Now, coming into this weekend, both fighters are a bit of an unknown. While Marquez was able to get rid of Jose Mendoza in three rounds last May, Vazquez looked much shakier in stopping Angel Priolo in nine rounds this past October. I’ve had more than one reader express their concerns about this match-up and one even asked, if I’m such an advocate of this fight, why I was so opposed to the bout between Bernard Hopkins and Roy Jones.

Simply put, it comes down to track record. The two Mexicans have a considerable history in making entertaining affairs with each other and everyone else. Hopkins and Jones do not, and what that pay-per-view event was back in April was an attempt at scamming the public based on both fighters past glories and reputations (which backfired, at least on Jones’ side as he basically walked away with zilch, if reports are to be believed). Boxing is a brutal business, and Vazquez and Marquez are hard men, who go in understanding the unforgiving nature of the sport they chose to participate in. They may not have much left in them, but rest assured, they will lay whatever they have left on the line this weekend. It’s what they do. They know no other way.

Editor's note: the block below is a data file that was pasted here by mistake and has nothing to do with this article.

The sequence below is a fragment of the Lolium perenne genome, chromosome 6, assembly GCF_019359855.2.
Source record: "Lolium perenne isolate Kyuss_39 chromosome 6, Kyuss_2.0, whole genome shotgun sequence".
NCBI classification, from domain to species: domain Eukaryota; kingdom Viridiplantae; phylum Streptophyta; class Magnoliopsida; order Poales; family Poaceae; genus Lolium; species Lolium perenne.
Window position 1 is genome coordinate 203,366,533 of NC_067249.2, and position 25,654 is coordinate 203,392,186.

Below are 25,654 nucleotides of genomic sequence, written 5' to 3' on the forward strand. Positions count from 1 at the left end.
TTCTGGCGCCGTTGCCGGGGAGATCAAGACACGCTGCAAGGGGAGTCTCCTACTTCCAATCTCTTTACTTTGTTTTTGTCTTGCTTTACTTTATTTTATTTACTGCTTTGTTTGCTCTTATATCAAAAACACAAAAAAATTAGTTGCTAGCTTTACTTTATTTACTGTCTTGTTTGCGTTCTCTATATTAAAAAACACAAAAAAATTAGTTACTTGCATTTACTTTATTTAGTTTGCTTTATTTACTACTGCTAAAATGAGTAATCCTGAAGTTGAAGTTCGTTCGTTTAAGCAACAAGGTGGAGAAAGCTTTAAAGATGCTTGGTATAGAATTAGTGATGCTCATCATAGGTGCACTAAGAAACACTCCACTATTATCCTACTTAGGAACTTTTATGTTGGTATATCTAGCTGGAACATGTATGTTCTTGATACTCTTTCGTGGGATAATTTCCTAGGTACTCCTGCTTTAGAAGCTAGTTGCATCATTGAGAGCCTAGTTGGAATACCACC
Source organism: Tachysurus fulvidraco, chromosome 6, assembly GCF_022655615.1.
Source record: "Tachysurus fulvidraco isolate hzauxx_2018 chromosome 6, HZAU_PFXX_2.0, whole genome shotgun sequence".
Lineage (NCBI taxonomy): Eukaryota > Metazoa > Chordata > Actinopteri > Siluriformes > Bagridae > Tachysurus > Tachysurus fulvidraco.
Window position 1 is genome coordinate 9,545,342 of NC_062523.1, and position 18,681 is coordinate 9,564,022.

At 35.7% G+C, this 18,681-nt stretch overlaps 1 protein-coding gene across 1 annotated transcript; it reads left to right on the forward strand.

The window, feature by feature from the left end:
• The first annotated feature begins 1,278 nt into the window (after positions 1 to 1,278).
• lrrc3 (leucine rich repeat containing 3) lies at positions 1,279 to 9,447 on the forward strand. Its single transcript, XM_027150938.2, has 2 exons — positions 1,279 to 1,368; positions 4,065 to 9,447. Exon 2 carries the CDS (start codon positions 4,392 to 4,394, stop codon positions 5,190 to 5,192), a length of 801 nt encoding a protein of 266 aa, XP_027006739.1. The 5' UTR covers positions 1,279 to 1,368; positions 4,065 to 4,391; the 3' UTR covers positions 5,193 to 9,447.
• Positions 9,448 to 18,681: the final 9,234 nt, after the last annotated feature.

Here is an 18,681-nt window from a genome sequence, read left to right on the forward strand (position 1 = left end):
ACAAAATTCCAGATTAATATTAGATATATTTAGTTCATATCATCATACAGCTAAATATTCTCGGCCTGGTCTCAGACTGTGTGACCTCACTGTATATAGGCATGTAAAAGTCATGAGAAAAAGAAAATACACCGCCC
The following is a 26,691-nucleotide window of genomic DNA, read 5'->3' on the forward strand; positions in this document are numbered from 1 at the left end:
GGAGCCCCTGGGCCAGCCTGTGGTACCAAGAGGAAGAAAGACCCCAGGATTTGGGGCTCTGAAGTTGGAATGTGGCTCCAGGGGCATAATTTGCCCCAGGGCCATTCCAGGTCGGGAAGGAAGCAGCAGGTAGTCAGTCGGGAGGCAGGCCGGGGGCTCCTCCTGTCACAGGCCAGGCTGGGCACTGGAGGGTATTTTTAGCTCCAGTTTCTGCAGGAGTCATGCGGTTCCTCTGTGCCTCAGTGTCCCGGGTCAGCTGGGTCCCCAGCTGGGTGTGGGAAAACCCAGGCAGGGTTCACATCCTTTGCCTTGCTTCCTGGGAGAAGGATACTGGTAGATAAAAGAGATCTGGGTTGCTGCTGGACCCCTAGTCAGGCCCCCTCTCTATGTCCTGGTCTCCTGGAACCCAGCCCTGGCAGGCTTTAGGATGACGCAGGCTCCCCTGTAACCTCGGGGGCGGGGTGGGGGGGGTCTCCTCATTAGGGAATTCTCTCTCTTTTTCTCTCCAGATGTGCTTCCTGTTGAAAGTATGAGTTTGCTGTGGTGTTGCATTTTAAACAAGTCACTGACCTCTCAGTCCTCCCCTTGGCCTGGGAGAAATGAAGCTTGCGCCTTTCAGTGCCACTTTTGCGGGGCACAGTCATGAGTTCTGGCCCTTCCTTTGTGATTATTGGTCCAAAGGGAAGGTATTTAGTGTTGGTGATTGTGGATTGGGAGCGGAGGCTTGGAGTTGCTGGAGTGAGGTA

The only word of caution that I have regarding this is that, while the first three editions of Vazquez-Marquez have all been “Fight of the year” candidates, I do think it is asking a bit much for a fourth. You would hope that those in the corner of both gladiators have the good sense to realize this. The victory here is just getting to the fight and cashing in, in many respects. There’s no need to win the Purple Heart; these guys have shown that their courage comes in spades. If I’m working the corner of either boxer, I see my guy getting into some trouble, I have a quicker hook than Sparky Anderson in the ’70s.

But yes, these two should absolutely fight.

And it should be against each other.